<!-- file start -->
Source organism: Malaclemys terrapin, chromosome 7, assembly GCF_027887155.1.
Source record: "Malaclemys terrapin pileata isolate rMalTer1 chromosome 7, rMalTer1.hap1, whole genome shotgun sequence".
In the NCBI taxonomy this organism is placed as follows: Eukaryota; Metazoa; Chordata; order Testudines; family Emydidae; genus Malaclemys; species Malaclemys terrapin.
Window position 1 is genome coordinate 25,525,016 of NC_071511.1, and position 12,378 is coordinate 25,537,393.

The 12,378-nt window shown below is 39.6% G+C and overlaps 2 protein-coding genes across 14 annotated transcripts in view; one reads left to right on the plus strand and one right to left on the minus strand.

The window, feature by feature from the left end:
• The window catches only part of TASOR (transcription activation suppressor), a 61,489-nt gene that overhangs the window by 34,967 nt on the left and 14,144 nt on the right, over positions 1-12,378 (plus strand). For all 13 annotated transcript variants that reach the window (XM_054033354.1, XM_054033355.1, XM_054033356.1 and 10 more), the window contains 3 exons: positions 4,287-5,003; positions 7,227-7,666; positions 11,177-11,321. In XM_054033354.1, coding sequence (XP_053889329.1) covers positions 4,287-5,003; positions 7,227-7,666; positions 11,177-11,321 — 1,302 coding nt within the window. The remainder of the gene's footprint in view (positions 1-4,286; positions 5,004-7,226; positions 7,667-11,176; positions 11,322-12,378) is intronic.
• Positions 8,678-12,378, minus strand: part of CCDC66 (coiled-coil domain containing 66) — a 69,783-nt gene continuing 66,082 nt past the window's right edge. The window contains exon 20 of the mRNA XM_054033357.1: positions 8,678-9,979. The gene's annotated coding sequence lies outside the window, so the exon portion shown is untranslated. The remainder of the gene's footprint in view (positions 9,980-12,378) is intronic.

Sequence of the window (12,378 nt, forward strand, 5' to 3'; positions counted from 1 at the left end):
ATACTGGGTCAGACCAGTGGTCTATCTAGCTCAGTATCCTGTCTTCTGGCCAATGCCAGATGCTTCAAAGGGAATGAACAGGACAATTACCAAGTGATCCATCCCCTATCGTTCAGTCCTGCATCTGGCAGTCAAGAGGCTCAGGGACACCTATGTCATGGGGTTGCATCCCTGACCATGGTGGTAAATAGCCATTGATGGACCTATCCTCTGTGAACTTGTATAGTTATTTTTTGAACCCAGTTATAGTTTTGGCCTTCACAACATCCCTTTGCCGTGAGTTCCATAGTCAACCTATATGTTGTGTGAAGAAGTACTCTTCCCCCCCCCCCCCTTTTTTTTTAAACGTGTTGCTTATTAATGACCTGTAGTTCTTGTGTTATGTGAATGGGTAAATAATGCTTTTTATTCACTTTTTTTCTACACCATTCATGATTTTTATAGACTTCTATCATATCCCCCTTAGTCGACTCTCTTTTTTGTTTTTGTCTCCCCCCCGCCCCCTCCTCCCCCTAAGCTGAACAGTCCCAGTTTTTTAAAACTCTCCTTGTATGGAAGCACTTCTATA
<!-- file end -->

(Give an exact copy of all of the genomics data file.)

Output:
Source organism: Malaclemys terrapin, chromosome 7, assembly GCF_027887155.1.
Source record: "Malaclemys terrapin pileata isolate rMalTer1 chromosome 7, rMalTer1.hap1, whole genome shotgun sequence".
In the NCBI taxonomy this organism is placed as follows: Eukaryota; Metazoa; Chordata; order Testudines; family Emydidae; genus Malaclemys; species Malaclemys terrapin.
Window position 1 is genome coordinate 25,525,016 of NC_071511.1, and position 12,378 is coordinate 25,537,393.

The 12,378-nt window shown below is 39.6% G+C and overlaps 2 protein-coding genes across 14 annotated transcripts in view; one reads left to right on the plus strand and one right to left on the minus strand.

The window, feature by feature from the left end:
• The window catches only part of TASOR (transcription activation suppressor), a 61,489-nt gene that overhangs the window by 34,967 nt on the left and 14,144 nt on the right, over positions 1-12,378 (plus strand). For all 13 annotated transcript variants that reach the window (XM_054033354.1, XM_054033355.1, XM_054033356.1 and 10 more), the window contains 3 exons: positions 4,287-5,003; positions 7,227-7,666; positions 11,177-11,321. In XM_054033354.1, coding sequence (XP_053889329.1) covers positions 4,287-5,003; positions 7,227-7,666; positions 11,177-11,321 — 1,302 coding nt within the window. The remainder of the gene's footprint in view (positions 1-4,286; positions 5,004-7,226; positions 7,667-11,176; positions 11,322-12,378) is intronic.
• Positions 8,678-12,378, minus strand: part of CCDC66 (coiled-coil domain containing 66) — a 69,783-nt gene continuing 66,082 nt past the window's right edge. The window contains exon 20 of the mRNA XM_054033357.1: positions 8,678-9,979. The gene's annotated coding sequence lies outside the window, so the exon portion shown is untranslated. The remainder of the gene's footprint in view (positions 9,980-12,378) is intronic.

Sequence of the window (12,378 nt, forward strand, 5' to 3'; positions counted from 1 at the left end):
ATACTGGGTCAGACCAGTGGTCTATCTAGCTCAGTATCCTGTCTTCTGGCCAATGCCAGATGCTTCAAAGGGAATGAACAGGACAATTACCAAGTGATCCATCCCCTATCGTTCAGTCCTGCATCTGGCAGTCAAGAGGCTCAGGGACACCTATGTCATGGGGTTGCATCCCTGACCATGGTGGTAAATAGCCATTGATGGACCTATCCTCTGTGAACTTGTATAGTTATTTTTTGAACCCAGTTATAGTTTTGGCCTTCACAACATCCCTTTGCCGTGAGTTCCATAGTCAACCTATATGTTGTGTGAAGAAGTACTCTTCCCCCCCCCCCCCTTTTTTTTTAAACGTGTTGCTTATTAATGACCTGTAGTTCTTGTGTTATGTGAATGGGTAAATAATGCTTTTTATTCACTTTTTTTCTACACCATTCATGATTTTTATAGACTTCTATCATATCCCCCTTAGTCGACTCTCTTTTTTGTTTTTGTCTCCCCCCCGCCCCCTCCTCCCCCTAAGCTGAACAGTCCCAGTTTTTTAAAACTCTCCTTGTATGGAAGCACTTCTATA